- Katie Cristol to serve as Vice-Chair
The Arlington County Board today unanimously elected Matt de Ferranti its 2021 Chair. The Board unanimously elected Katie Cristol its Vice-Chair.
This is de Ferranti’s first term as Chair of the County Board. Elected to the Board in November 2018, de Ferranti will serve as the official head of the County and set the agenda for Board Meetings.
Nearly 10 months after the County declared a local emergency in response to the coronavirus pandemic, with cases continuing to mount across the region, de Ferranti led the Board in observing a moment of silence for the 182 Arlingtonians whose lives were claimed by COVID-19 in 2020, before saying that his focus in 2021 will be on “stabilization, recovery, and building a County and community that is systemically committed to racial and economic equity.”
The County’s ongoing pandemic response, including vaccine distribution, and strengthening Arlington’s response to food insecurity will be his priorities as Chair, de Ferranti said. “Our health care response to COVID-19 is clearly the biggest issue we face as a community…We must get the vaccines out quickly to our health care workers, nursing home residents, essential workers, seniors, and eventually, our community as a whole.”
Stabilizing the community will also require prioritizing the County’s hunger response and eviction prevention efforts, de Ferranti said. The County Board and School Board are supporting the County Manager and Superintendent in forming a Hunger and Food Insecurity Working Group to “help sustain the work so many have been doing to fight hunger, better address the gaps and racial inequities of hunger, and to better collaborate and coordinate to maximize our resources,” de Ferranti said. In 2019, before the pandemic struck, 15,000 Arlingtonians, or 6.8 percent of the County’s population, were food insecure, he noted. That number has grown to 26,000 residents, or just over 8.8 percent of the population today.
The County will continue rental assistance to help keep families hit hard by the pandemic from being evicted from their homes and will support APS’s efforts to safely reopen schools. The County will accelerate efforts to make broadband affordable and accessible for all Arlington residents. But even as the County focuses on its continued response to the pandemic, de Ferranti said, it will be laying the groundwork for economic recovery.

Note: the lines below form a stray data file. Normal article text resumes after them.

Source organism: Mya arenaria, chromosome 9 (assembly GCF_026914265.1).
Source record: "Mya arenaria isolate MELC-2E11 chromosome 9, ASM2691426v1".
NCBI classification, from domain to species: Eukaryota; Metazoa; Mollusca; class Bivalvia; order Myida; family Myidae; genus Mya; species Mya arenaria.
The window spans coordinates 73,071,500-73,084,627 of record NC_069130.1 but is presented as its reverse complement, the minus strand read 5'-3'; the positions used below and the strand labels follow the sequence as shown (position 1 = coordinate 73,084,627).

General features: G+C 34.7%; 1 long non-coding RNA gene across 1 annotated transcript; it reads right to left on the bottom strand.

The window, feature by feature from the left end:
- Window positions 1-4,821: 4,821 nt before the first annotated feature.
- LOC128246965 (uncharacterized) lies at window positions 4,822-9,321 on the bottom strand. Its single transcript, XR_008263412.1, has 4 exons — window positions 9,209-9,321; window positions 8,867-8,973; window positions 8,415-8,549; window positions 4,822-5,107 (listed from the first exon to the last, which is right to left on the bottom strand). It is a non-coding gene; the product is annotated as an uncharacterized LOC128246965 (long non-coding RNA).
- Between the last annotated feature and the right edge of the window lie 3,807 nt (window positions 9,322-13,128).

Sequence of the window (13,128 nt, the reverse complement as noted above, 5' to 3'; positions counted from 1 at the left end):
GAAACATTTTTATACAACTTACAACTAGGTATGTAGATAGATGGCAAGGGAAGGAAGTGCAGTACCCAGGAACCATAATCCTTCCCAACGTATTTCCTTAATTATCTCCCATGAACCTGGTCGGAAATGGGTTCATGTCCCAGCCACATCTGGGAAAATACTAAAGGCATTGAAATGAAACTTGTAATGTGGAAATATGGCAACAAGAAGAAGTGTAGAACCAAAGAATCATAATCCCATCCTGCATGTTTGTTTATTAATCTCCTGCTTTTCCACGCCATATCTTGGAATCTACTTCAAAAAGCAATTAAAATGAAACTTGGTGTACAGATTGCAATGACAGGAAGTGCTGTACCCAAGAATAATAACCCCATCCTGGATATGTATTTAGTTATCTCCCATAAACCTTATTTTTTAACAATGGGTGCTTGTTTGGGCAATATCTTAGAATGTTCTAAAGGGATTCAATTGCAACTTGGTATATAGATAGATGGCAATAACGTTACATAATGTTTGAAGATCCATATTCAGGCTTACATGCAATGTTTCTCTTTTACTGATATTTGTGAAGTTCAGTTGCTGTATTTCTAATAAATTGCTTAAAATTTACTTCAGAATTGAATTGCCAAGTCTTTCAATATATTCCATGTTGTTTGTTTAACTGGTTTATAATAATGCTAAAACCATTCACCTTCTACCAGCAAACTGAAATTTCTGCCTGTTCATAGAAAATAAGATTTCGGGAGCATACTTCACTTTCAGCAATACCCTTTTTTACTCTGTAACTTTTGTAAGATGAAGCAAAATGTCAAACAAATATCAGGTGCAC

With 38 percent of Arlington businesses indicating in an October survey that they are at risk of closing, “our recovery will require full partnership between County government and our businesses to navigate a drastically altered economic landscape,” as well as community support for local businesses, he said. “From my heart to yours: shop local in Arlington this year.”
The progress Arlington made in 2020 toward building “a County Government that is systemically committed to addressing racial and economic equity,” must continue, de Ferranti said. He cited the County’s Missing Middle housing study, which is exploring new types of housing to diversify the County’s housing inventory, as an integral part of economic opportunity and achieving racial equity in the County.
2021 Vice-Chair Katie Cristol announced that the County will convert its Complete Count Committee, which achieved 100% participation in the 2020 census in Arlington, to the Complete Vaccine Committee, “to help our hardest-to-reach neighbors” get information about and access to the COVID-19 vaccine in 2021.
The County needs residents to trust the vaccine, Cristol said, “but ours is the nation of the Tuskegee Study and the Public Charge rule; our past of medical exclusion and worse on the basis of race or citizenship status is not even past. Vaccination hesitation can be a rational response to these real circumstances that requires an all-out effort, and trusted community leaders, to address with candor and listening.” Cristol said that she and School Board Vice-Chair Barbara Kanninen will work closely with the group “on a trust-building effort as big as it is important.”